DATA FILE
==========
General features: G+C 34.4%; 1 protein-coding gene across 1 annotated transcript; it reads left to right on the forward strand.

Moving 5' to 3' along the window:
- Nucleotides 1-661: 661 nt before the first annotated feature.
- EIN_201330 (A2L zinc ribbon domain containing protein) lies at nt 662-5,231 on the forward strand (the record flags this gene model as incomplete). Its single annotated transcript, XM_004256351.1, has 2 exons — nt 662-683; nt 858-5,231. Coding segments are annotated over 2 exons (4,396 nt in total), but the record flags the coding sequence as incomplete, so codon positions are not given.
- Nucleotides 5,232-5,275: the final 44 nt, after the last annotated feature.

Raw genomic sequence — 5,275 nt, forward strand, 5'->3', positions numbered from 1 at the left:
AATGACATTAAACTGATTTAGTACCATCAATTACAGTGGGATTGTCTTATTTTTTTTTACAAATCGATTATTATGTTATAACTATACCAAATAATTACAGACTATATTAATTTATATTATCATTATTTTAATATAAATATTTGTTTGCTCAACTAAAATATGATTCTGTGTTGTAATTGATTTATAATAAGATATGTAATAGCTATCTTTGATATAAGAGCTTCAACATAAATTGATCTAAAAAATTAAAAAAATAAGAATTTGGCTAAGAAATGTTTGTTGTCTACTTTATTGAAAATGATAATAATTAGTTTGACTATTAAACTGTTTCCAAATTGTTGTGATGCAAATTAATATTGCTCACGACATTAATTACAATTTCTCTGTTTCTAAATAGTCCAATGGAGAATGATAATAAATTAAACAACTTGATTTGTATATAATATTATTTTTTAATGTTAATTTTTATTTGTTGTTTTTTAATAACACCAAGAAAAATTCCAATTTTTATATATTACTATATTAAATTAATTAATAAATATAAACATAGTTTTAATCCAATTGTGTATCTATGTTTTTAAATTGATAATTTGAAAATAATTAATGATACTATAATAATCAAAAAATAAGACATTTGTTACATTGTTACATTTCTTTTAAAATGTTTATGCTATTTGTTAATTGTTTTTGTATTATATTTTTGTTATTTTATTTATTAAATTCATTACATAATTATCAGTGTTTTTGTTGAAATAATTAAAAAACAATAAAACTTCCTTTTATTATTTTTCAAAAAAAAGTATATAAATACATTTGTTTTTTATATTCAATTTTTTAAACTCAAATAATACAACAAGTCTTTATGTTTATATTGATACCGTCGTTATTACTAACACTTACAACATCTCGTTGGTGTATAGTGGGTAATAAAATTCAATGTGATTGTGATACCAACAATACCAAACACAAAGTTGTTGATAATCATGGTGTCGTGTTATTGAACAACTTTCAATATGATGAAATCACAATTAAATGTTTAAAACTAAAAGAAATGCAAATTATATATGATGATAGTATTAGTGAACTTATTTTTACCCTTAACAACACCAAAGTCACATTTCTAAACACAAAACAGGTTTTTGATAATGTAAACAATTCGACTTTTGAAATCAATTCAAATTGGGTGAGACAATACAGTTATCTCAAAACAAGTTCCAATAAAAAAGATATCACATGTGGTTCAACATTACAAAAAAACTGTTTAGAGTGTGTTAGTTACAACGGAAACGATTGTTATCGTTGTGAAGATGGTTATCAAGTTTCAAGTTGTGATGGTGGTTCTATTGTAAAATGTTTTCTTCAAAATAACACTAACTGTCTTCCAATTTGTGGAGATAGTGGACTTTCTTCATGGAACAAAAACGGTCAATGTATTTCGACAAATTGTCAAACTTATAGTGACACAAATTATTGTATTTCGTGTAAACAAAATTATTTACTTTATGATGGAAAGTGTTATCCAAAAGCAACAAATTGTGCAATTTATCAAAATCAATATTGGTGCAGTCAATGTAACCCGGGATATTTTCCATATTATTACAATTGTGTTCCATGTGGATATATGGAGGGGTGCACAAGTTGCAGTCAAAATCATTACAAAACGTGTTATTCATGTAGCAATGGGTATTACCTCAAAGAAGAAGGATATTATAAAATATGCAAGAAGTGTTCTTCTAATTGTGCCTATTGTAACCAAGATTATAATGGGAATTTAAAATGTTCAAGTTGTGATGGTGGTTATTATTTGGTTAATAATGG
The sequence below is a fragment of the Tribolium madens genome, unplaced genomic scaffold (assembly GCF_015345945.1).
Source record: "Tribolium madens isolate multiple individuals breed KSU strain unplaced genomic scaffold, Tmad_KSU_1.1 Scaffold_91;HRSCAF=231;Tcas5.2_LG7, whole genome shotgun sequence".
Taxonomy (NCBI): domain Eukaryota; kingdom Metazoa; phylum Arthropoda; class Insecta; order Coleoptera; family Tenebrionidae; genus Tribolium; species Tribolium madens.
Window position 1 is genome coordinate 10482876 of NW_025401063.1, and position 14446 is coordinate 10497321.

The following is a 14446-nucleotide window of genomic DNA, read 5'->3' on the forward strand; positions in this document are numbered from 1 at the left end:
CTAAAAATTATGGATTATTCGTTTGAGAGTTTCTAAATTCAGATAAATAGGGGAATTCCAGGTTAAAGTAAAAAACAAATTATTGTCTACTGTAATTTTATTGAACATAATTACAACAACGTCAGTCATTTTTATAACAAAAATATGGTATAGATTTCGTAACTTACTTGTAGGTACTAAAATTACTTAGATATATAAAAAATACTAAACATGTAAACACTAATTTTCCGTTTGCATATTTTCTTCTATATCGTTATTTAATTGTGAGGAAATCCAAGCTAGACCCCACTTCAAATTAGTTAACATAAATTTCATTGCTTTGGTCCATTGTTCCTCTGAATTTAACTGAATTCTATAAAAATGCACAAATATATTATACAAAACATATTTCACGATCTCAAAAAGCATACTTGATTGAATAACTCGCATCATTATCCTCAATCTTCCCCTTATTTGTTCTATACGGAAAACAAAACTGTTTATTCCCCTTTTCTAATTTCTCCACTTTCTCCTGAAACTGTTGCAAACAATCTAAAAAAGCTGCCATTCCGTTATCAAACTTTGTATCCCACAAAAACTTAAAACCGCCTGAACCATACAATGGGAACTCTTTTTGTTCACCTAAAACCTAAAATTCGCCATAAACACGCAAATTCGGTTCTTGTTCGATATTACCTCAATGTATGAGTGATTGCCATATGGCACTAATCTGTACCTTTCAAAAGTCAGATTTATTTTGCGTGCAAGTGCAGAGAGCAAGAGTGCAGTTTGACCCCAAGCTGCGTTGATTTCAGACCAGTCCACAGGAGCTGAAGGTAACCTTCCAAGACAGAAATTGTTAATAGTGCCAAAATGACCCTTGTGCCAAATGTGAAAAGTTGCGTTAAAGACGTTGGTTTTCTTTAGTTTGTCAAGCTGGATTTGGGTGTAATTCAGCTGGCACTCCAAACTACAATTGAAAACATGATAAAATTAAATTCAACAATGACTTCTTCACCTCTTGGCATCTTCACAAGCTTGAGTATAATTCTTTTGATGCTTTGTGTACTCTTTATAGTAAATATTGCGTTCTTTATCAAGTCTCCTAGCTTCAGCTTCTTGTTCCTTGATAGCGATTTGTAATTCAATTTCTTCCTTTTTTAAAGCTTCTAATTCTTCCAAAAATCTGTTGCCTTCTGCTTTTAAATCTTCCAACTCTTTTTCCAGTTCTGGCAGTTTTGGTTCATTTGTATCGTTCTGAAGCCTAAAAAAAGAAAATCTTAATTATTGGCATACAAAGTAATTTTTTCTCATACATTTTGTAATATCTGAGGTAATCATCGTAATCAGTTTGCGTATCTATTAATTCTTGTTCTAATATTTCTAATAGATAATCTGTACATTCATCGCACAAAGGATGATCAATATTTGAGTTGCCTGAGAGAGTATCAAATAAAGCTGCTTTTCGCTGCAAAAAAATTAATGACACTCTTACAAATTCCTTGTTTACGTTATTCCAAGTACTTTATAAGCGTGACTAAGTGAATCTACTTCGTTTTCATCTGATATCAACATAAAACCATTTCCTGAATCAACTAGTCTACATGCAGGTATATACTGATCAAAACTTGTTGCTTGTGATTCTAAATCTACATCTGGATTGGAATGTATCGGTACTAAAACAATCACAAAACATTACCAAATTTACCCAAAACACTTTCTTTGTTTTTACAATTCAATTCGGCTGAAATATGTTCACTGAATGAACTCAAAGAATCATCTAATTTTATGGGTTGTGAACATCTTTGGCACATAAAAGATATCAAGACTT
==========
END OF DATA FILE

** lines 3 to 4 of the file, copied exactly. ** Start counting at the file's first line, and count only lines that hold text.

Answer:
- Nucleotides 1-661: 661 nt before the first annotated feature.
- EIN_201330 (A2L zinc ribbon domain containing protein) lies at nt 662-5,231 on the forward strand (the record flags this gene model as incomplete). Its single annotated transcript, XM_004256351.1, has 2 exons — nt 662-683; nt 858-5,231. Coding segments are annotated over 2 exons (4,396 nt in total), but the record flags the coding sequence as incomplete, so codon positions are not given.